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Our Crooked Food System Cheats Working People

Pandemic makes clear how broken American food system is for farmers, workers


by Anthony Pahnke, Rural Voices Correspondent


According to the USDA, Americans spend less on food as a percent of their incomes than anyone else in the world.


This may seem like a good deal, especially for people who struggle to make ends meet. 

The reality, however, is another. 


In fact, our cheap food economy is really a crooked one, with family farmers and food system workers underwriting a system that disproportionately benefits corporations.


What’s brought this into focus more than ever is the pandemic, which has highlighted how the system cheats rural and urban working people out of a decent life.


Mario Ramirez, the lead organizer of the Voces de la Frontera Essential Workers Rights Network, notes how the responses to the pandemic from companies have been far from adequate with respect to addressing the problems that workers face in meatpacking plants. 


“They treat workers like machines,” Ramirez says. “There were people, after raising concerns, who were fired and who worked there for fifteen or twenty years. They thought they were like family.”


Ramirez’s comments come after the Voces Essential Workers Rights Network helped claim $264,000 for workers who had been terminated at Strauss. The workers were fired after raising concerns over workplace conditions at the Strauss meatpacking facility located in Franklin, Wisconsin, outside of Milwaukee. 


The conditions that were denounced at the Strauss plant are not unusual.


Meatpacking companies across the country have been consistently criticized since the pandemic began for failing to provide face masks, sufficient space between workers, and information on the nature of the disease.


Concerning pay, Ramirez notes that some workers received compensation for working under duress, but that it’s not enough.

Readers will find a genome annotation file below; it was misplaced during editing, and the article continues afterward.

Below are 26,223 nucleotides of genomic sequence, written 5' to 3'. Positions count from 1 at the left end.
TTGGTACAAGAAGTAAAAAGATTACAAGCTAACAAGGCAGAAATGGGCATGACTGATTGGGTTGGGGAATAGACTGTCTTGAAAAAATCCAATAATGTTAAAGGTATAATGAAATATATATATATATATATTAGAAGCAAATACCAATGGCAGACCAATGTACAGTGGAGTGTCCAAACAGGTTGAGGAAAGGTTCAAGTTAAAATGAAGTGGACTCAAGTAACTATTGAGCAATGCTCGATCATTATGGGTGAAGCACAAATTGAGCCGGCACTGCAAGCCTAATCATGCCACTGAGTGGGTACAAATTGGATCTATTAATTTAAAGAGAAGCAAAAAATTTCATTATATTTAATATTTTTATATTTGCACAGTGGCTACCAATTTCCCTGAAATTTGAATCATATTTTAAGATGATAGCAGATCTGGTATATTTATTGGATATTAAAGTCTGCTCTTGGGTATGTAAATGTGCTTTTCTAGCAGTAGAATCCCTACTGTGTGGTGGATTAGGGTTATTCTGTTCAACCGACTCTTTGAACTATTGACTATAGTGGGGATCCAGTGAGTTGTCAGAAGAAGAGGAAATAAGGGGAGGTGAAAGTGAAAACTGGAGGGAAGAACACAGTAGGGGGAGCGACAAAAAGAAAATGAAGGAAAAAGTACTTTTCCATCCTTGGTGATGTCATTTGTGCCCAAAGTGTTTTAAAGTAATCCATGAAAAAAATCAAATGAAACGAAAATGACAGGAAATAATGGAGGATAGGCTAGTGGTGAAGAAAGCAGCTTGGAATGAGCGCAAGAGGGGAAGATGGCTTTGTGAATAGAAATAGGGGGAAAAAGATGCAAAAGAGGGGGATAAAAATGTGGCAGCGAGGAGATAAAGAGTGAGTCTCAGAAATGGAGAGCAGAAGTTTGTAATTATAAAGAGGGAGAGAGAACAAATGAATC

“Workers risk their lives,” Ramirez emphasizes, “and they also have to pay rent, make car payments, support their kids, and so on.”  


Average pay for frontline workers in the industry hovers around $15 an hour – far from a living wage for a family.


Farmers, too, have suffered from the effects of a pandemic. 


Jim Briggs, a dairy farmer and member of the Wisconsin Farmers Union, notes how COVID-19 has shown that our consolidated food system needs change.


“With consolidation,” Briggs explains, “milk goes to just a handful of places to be processed. Then when one of the places shuts down in this pandemic, it throws a kink in the whole system.  We wouldn’t have this problem if we had more processors for milk and beef.”

 

Briggs adds that farmers have been struggling, with restaurant and school closings making already volatile markets even more unpredictable, leaving many vulnerable to price dips and unable to pay off debts. 


When asked about the financial relief from the government that farmers received in the aftermath of COVID-19, Briggs says, “It’s fine, but not enough. We wouldn’t need this if we had decent prices all year long.”


So, what’s keeping farmers and workers from receiving adequate pay?


In one word – margins.


Specifically, the difference between what farmers and workers are paid, and what companies sell their products for. 


According to the National Farmers Union, farmers receive under $.15 for every food dollar that is spent.


The rest doesn’t go to frontline food system workers. No, the remainder of what we spend on meat, bread, eggs, or whatever else, goes to food processors, retailers, and restaurants.


“It’s disturbing to see corporations announce record profits, as some have in recent years, even as we’ve lost thousands of family farms,” said Wisconsin Farmers Union President Darin Von Ruden.


So many risk so much because our food system is crooked, with power tilted towards the corporations at the top that rake in the profits instead of offering dignified pay and work conditions.


It doesn’t have to be this way. We can change the system so that pay and working conditions improve.


Besides providing a living wage for workers, as well as improved conditions and legal protections for those who raise complaints, farmers need a floor price for their products.  Workers and farmers would both benefit from enforcing antitrust legislation, which would put the breaks on corporate consolidation. 


This doesn’t mean that prices at the grocery would rise.  No, what would happen is that corporations are made accountable to working people, sharing the risks and the rewards more evenly.


This pandemic has exposed critical weaknesses in our food system.  Let’s work on addressing these issues so that essential workers are no longer treated as if they were disposable.


Anthony Pahnke is helping to elevate rural issues through Wisconsin Farmers Union's Rural Voices project. He is the Vice President of Family Farm Defenders and an Assistant Professor of International Relations at San Francisco State University. Learn more about Wisconsin Farmers Union and the Rural Voices project at www.wisconsinfarmersunion.com/ruralvoices.

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